The Honda Center is home to the NHL’s Anaheim Ducks, and the 17,174-seat arena hosts an array of events. The Ducks are also building a four-sheet ice rink with spectator seating at the Orange County Great Park in Irvine. The Rinks will serve as the Ducks’ practice center and will create opportunities for major ice events, including hockey, “which is a sport that we’re looking to expand,” Edmondson said.
The Anaheim Convention Center opened in 1967 across the street from Disneyland. The center has since undergone seven renovations and expansions, the most recent of which was completed in September 2017. The $190 million project built a two-level addition with 200,000 square feet of flexible space that brought the total space to 1.8 million square feet and has helped free up availability “especially for events for cheer and fencing,” Edmondson said.
Key Venues: Anaheim Convention Center (1.8 million square feet of function space); American Sports Centers (34 volleyball courts that convert into 25 basketball courts); Honda Center (17,174-seat arena for hockey that can expand to up to 18,336 for basketball)
Recent Events: 2018 USA Fencing Men’s and Women’s Foil Grand Prix; 2018 USA Volleyball Girl’s Junior National Championships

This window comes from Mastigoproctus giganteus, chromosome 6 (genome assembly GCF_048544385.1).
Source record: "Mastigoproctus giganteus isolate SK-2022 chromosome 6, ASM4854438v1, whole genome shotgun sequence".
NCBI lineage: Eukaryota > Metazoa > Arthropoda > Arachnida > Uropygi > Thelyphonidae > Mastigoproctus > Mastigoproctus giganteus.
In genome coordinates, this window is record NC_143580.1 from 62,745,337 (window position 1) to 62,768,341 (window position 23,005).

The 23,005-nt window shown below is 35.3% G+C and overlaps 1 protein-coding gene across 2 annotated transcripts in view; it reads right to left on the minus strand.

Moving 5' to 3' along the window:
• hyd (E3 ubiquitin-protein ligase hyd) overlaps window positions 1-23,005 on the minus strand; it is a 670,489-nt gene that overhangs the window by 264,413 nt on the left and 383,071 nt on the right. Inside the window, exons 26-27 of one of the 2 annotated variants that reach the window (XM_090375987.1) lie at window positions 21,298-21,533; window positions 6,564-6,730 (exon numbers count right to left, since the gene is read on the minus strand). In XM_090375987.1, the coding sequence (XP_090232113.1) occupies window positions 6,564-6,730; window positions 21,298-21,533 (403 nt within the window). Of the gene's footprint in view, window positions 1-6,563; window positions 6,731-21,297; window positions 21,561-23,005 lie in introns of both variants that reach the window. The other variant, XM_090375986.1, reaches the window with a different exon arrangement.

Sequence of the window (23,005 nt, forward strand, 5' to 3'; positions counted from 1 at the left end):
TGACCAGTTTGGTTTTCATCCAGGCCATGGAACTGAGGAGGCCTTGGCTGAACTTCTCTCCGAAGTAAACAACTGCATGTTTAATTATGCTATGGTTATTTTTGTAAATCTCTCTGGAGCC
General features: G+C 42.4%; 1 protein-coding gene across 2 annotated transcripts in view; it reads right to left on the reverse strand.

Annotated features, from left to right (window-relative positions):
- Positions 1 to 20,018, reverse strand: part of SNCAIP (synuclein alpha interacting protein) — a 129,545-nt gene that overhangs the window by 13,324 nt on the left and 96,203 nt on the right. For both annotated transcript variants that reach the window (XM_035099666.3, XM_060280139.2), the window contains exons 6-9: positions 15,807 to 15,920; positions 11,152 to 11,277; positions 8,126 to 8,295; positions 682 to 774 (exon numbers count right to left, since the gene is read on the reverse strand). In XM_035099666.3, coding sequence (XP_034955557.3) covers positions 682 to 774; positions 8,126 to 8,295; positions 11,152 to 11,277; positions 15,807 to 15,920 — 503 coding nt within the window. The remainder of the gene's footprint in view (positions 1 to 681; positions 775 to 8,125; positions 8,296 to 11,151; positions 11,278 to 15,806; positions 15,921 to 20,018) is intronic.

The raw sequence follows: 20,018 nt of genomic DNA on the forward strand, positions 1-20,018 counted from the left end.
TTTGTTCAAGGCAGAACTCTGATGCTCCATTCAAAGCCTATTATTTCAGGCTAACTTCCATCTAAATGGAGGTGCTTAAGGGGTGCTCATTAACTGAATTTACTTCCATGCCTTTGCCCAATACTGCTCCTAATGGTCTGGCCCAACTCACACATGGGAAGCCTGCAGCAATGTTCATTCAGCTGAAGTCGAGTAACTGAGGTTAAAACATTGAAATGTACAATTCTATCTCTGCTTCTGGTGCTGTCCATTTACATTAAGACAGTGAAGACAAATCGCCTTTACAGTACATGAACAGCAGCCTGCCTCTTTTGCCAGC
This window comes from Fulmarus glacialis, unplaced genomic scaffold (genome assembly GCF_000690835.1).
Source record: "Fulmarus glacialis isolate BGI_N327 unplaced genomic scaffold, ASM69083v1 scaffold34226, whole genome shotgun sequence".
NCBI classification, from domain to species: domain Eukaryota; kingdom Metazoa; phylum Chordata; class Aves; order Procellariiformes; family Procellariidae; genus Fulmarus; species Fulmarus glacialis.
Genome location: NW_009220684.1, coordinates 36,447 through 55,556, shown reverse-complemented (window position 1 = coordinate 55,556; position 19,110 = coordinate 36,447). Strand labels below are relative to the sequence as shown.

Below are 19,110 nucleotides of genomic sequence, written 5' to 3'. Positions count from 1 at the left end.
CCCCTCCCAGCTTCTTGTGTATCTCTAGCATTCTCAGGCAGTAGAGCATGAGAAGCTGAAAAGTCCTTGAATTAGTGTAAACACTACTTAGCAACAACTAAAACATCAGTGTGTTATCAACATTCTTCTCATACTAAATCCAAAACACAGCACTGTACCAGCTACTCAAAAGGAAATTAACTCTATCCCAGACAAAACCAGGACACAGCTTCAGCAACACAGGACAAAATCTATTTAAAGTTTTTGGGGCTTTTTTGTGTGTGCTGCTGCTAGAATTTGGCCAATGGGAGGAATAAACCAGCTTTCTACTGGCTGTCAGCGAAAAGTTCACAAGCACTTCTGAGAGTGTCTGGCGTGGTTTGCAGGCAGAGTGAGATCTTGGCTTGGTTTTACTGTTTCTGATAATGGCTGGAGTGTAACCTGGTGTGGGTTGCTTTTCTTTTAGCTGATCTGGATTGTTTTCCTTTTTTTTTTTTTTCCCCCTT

Upcoming Events: 2018 USA Synchro America Open; 2018 AAU West Coast Volleyball Championships
Hawaii comprises six major islands, each with its own sense of place and its own personality. The state’s diversity extends to the two dozen sporting events the Hawaii Tourism Authority supports on all six islands.
“Everyone longs to visit at least once, and when they go, they always want to come back,” said Peter Honig, senior vice-president with Ascendent, HTA’s sports marketing consultant. “That’s at the surface in any conversation we’re having with rights holders and events. We’re going to get a return call when we drop the name ‘Hawaii.’ ”
Oahu is the state’s hub of commerce and industry, travel and tourism. On the island, Honolulu is Hawaii’s largest city and state capital and is also home to the University of Hawaii, the Hawaii Convention Center and Aloha Stadium.
The islands are known as much for what happens on land as in the water, and “we’re really proud of our water sports,” said Chris Sadayasu, tourism brand manager with HTA. Duke’s OceanFest takes place every August on the shores of the famed Waikiki Beach.
Hawaii is also big on beach volleyball, a sport the tourism authority is hoping to grow. HTA is working with the Association of Volleyball Professionals on a new event, an international invitational to take place in September on Waikiki Beach.